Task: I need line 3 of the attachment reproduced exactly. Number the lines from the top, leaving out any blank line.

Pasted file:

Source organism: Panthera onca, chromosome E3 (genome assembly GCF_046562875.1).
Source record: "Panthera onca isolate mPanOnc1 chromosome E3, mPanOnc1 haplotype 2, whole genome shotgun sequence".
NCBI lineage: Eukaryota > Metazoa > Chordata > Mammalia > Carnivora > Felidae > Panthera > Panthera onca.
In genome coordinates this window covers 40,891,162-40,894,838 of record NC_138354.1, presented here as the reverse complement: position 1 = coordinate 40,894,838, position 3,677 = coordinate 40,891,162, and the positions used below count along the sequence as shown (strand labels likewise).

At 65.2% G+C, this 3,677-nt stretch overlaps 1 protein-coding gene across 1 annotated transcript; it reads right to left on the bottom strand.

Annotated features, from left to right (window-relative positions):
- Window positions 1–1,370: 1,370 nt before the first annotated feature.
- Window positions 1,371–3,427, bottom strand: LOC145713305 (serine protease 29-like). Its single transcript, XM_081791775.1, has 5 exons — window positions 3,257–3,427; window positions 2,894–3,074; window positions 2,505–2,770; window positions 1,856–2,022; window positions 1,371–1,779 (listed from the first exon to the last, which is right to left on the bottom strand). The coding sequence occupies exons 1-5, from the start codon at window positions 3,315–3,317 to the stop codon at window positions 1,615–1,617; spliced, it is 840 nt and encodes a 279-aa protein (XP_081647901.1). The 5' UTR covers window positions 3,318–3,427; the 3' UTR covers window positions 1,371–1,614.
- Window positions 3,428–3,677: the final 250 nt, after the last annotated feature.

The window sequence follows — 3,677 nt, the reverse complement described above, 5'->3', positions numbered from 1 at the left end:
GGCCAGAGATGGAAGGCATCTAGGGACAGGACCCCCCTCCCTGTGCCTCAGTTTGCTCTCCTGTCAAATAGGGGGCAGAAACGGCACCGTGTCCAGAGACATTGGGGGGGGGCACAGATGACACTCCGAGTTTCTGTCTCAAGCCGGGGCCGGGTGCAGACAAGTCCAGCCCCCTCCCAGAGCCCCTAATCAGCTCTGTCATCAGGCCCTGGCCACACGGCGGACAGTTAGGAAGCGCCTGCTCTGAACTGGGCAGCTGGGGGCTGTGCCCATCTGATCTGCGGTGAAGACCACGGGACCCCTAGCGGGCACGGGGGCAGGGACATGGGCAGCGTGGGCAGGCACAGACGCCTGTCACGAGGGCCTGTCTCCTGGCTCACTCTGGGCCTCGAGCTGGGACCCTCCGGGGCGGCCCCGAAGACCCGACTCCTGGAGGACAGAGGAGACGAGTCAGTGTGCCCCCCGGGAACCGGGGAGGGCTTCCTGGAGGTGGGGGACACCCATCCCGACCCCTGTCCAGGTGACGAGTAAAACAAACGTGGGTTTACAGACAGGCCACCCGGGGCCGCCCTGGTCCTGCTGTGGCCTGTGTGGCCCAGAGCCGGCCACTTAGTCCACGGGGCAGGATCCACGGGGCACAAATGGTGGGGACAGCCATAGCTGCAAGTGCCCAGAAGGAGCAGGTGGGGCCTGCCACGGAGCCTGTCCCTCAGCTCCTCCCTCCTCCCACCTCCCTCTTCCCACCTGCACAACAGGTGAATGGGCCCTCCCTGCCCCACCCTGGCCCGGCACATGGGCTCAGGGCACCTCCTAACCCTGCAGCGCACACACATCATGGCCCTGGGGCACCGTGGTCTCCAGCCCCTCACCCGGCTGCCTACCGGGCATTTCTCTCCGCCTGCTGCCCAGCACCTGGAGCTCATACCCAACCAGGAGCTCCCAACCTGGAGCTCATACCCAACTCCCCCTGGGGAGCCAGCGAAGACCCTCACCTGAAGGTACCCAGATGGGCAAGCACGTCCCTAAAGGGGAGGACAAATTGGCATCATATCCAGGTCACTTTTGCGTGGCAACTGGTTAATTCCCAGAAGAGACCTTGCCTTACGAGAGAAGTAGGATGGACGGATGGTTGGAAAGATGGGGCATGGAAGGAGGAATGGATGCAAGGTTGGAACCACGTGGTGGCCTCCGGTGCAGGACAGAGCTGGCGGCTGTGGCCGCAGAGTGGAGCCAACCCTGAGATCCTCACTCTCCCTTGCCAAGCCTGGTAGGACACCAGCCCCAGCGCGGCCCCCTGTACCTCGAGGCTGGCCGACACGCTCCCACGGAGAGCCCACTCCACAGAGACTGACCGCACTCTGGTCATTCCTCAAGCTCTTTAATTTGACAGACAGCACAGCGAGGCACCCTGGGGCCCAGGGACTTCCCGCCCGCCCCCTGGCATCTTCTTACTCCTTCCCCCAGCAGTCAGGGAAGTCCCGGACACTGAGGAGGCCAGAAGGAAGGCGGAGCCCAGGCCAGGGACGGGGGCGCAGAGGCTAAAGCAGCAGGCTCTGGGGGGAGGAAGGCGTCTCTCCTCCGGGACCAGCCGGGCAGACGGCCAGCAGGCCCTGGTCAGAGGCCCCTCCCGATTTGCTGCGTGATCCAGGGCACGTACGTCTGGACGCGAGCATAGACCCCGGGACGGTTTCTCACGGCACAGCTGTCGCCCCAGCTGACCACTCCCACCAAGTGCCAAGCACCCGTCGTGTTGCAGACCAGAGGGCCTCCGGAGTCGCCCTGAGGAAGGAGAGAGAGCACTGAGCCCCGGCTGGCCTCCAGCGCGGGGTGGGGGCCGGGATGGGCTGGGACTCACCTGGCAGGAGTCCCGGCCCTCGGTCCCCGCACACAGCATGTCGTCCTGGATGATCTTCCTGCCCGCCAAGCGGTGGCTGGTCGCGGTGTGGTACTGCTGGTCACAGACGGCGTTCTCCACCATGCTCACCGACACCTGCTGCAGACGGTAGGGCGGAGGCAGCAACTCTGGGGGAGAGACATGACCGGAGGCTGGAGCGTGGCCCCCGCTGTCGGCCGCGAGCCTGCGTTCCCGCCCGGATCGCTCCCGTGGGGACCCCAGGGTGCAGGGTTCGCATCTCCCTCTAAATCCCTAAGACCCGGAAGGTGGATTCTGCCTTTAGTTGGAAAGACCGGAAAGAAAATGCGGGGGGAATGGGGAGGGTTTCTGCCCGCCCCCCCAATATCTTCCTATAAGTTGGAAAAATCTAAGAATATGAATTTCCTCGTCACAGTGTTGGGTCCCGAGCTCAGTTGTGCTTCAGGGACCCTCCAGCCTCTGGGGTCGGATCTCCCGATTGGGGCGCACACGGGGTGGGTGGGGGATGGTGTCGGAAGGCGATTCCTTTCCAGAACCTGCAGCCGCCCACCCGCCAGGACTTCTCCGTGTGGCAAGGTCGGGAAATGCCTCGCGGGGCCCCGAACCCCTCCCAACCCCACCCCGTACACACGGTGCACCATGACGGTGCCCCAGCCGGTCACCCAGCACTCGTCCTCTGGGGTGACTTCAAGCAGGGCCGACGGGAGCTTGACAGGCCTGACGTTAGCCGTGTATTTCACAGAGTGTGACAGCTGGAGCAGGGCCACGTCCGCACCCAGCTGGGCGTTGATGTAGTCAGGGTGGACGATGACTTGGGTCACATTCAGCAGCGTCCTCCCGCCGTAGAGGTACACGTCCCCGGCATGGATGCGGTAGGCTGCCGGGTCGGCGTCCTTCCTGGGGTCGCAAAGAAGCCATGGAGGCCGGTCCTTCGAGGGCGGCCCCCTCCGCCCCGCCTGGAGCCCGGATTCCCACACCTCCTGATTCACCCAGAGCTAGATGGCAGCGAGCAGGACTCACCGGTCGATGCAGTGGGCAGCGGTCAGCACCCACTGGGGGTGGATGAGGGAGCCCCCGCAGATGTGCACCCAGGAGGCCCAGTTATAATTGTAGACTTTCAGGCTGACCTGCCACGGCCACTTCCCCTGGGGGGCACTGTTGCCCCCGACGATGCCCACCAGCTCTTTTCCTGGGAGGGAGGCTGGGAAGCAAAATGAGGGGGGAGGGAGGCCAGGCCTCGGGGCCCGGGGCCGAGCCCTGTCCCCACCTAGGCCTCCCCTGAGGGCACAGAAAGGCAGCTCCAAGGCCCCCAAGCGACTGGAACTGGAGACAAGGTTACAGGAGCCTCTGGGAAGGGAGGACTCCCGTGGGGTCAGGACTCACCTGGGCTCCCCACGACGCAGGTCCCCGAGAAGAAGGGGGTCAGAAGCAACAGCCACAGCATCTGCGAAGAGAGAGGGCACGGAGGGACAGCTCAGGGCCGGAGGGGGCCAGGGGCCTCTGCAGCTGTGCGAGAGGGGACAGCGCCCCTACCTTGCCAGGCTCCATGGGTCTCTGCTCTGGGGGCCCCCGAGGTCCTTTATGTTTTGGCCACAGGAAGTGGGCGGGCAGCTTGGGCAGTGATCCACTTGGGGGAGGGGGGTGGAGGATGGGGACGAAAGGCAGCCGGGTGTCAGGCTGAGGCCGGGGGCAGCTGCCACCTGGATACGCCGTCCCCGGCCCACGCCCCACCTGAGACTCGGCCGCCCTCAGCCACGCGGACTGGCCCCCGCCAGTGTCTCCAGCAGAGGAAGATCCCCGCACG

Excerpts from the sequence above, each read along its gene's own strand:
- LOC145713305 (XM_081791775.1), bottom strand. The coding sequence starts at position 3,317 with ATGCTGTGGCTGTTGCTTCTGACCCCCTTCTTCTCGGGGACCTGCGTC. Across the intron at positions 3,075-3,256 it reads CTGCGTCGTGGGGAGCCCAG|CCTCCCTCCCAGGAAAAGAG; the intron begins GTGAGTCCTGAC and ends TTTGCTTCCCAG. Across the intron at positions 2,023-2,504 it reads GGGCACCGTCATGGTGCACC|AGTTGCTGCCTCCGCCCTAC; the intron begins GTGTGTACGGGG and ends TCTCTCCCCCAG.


NCBI lineage: Eukaryota > Metazoa > Chordata > Mammalia > Carnivora > Felidae > Panthera > Panthera onca.